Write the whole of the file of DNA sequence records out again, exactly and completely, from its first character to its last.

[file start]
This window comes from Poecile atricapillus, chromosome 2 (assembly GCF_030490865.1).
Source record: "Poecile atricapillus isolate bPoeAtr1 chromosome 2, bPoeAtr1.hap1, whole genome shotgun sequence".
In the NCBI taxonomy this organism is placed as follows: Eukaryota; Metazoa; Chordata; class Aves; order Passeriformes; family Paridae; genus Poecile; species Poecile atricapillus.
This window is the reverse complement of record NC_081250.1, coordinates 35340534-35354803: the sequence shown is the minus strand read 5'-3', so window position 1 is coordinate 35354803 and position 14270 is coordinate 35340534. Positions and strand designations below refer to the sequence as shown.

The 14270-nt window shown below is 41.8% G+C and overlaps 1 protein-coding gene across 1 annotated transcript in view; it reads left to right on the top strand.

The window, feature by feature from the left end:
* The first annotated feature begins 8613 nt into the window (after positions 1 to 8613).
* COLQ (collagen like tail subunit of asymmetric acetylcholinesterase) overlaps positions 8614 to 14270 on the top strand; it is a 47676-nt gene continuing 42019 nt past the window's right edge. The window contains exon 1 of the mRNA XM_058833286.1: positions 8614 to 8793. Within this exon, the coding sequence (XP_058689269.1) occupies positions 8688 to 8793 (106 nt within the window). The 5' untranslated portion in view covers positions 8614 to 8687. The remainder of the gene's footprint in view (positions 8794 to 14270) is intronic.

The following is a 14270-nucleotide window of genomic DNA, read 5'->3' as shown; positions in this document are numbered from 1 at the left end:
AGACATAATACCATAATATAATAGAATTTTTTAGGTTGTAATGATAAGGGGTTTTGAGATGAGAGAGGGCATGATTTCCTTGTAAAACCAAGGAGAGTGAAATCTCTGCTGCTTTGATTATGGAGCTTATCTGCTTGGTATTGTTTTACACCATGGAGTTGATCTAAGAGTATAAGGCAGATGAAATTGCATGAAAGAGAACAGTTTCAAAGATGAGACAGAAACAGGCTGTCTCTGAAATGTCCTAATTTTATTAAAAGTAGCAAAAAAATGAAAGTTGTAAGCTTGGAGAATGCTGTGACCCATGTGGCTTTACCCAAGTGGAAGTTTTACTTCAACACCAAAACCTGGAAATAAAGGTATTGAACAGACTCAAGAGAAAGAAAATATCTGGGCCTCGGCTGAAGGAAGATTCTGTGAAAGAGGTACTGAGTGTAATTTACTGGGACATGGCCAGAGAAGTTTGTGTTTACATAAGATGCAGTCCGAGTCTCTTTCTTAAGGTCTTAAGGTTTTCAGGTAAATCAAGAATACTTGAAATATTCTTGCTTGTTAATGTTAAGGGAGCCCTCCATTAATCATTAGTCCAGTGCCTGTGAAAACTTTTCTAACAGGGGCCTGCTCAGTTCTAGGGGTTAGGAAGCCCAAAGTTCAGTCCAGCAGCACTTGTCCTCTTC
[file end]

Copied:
This window comes from Poecile atricapillus, chromosome 2 (assembly GCF_030490865.1).
Source record: "Poecile atricapillus isolate bPoeAtr1 chromosome 2, bPoeAtr1.hap1, whole genome shotgun sequence".
In the NCBI taxonomy this organism is placed as follows: Eukaryota; Metazoa; Chordata; class Aves; order Passeriformes; family Paridae; genus Poecile; species Poecile atricapillus.
This window is the reverse complement of record NC_081250.1, coordinates 35340534-35354803: the sequence shown is the minus strand read 5'-3', so window position 1 is coordinate 35354803 and position 14270 is coordinate 35340534. Positions and strand designations below refer to the sequence as shown.

The 14270-nt window shown below is 41.8% G+C and overlaps 1 protein-coding gene across 1 annotated transcript in view; it reads left to right on the top strand.

The window, feature by feature from the left end:
* The first annotated feature begins 8613 nt into the window (after positions 1 to 8613).
* COLQ (collagen like tail subunit of asymmetric acetylcholinesterase) overlaps positions 8614 to 14270 on the top strand; it is a 47676-nt gene continuing 42019 nt past the window's right edge. The window contains exon 1 of the mRNA XM_058833286.1: positions 8614 to 8793. Within this exon, the coding sequence (XP_058689269.1) occupies positions 8688 to 8793 (106 nt within the window). The 5' untranslated portion in view covers positions 8614 to 8687. The remainder of the gene's footprint in view (positions 8794 to 14270) is intronic.

The following is a 14270-nucleotide window of genomic DNA, read 5'->3' as shown; positions in this document are numbered from 1 at the left end:
AGACATAATACCATAATATAATAGAATTTTTTAGGTTGTAATGATAAGGGGTTTTGAGATGAGAGAGGGCATGATTTCCTTGTAAAACCAAGGAGAGTGAAATCTCTGCTGCTTTGATTATGGAGCTTATCTGCTTGGTATTGTTTTACACCATGGAGTTGATCTAAGAGTATAAGGCAGATGAAATTGCATGAAAGAGAACAGTTTCAAAGATGAGACAGAAACAGGCTGTCTCTGAAATGTCCTAATTTTATTAAAAGTAGCAAAAAAATGAAAGTTGTAAGCTTGGAGAATGCTGTGACCCATGTGGCTTTACCCAAGTGGAAGTTTTACTTCAACACCAAAACCTGGAAATAAAGGTATTGAACAGACTCAAGAGAAAGAAAATATCTGGGCCTCGGCTGAAGGAAGATTCTGTGAAAGAGGTACTGAGTGTAATTTACTGGGACATGGCCAGAGAAGTTTGTGTTTACATAAGATGCAGTCCGAGTCTCTTTCTTAAGGTCTTAAGGTTTTCAGGTAAATCAAGAATACTTGAAATATTCTTGCTTGTTAATGTTAAGGGAGCCCTCCATTAATCATTAGTCCAGTGCCTGTGAAAACTTTTCTAACAGGGGCCTGCTCAGTTCTAGGGGTTAGGAAGCCCAAAGTTCAGTCCAGCAGCACTTGTCCTCTTC